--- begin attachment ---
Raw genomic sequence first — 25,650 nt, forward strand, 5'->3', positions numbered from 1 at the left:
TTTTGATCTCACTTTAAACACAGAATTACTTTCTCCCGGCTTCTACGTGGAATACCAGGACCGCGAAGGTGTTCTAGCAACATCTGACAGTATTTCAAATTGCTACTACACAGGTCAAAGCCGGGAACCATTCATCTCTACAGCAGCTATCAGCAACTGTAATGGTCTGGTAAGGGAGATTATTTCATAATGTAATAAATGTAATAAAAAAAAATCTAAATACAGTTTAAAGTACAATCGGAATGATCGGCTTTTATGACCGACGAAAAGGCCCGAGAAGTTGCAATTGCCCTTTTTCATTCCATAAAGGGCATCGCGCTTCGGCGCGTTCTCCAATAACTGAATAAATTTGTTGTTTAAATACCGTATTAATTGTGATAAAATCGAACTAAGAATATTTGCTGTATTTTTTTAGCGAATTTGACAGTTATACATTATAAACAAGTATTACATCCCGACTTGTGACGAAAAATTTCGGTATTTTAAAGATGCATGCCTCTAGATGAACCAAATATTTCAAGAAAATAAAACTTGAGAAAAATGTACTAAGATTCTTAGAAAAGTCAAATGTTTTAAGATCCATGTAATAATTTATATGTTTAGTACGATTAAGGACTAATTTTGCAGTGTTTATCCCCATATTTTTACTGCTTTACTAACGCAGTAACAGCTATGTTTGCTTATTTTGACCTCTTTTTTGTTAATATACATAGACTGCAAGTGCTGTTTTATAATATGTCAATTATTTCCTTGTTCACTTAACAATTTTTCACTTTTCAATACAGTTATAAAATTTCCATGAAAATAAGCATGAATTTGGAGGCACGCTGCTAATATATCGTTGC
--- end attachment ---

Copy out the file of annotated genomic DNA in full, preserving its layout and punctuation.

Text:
Raw genomic sequence first — 25,650 nt, forward strand, 5'->3', positions numbered from 1 at the left:
TTTTGATCTCACTTTAAACACAGAATTACTTTCTCCCGGCTTCTACGTGGAATACCAGGACCGCGAAGGTGTTCTAGCAACATCTGACAGTATTTCAAATTGCTACTACACAGGTCAAAGCCGGGAACCATTCATCTCTACAGCAGCTATCAGCAACTGTAATGGTCTGGTAAGGGAGATTATTTCATAATGTAATAAATGTAATAAAAAAAAATCTAAATACAGTTTAAAGTACAATCGGAATGATCGGCTTTTATGACCGACGAAAAGGCCCGAGAAGTTGCAATTGCCCTTTTTCATTCCATAAAGGGCATCGCGCTTCGGCGCGTTCTCCAATAACTGAATAAATTTGTTGTTTAAATACCGTATTAATTGTGATAAAATCGAACTAAGAATATTTGCTGTATTTTTTTAGCGAATTTGACAGTTATACATTATAAACAAGTATTACATCCCGACTTGTGACGAAAAATTTCGGTATTTTAAAGATGCATGCCTCTAGATGAACCAAATATTTCAAGAAAATAAAACTTGAGAAAAATGTACTAAGATTCTTAGAAAAGTCAAATGTTTTAAGATCCATGTAATAATTTATATGTTTAGTACGATTAAGGACTAATTTTGCAGTGTTTATCCCCATATTTTTACTGCTTTACTAACGCAGTAACAGCTATGTTTGCTTATTTTGACCTCTTTTTTGTTAATATACATAGACTGCAAGTGCTGTTTTATAATATGTCAATTATTTCCTTGTTCACTTAACAATTTTTCACTTTTCAATACAGTTATAAAATTTCCATGAAAATAAGCATGAATTTGGAGGCACGCTGCTAATATATCGTTGC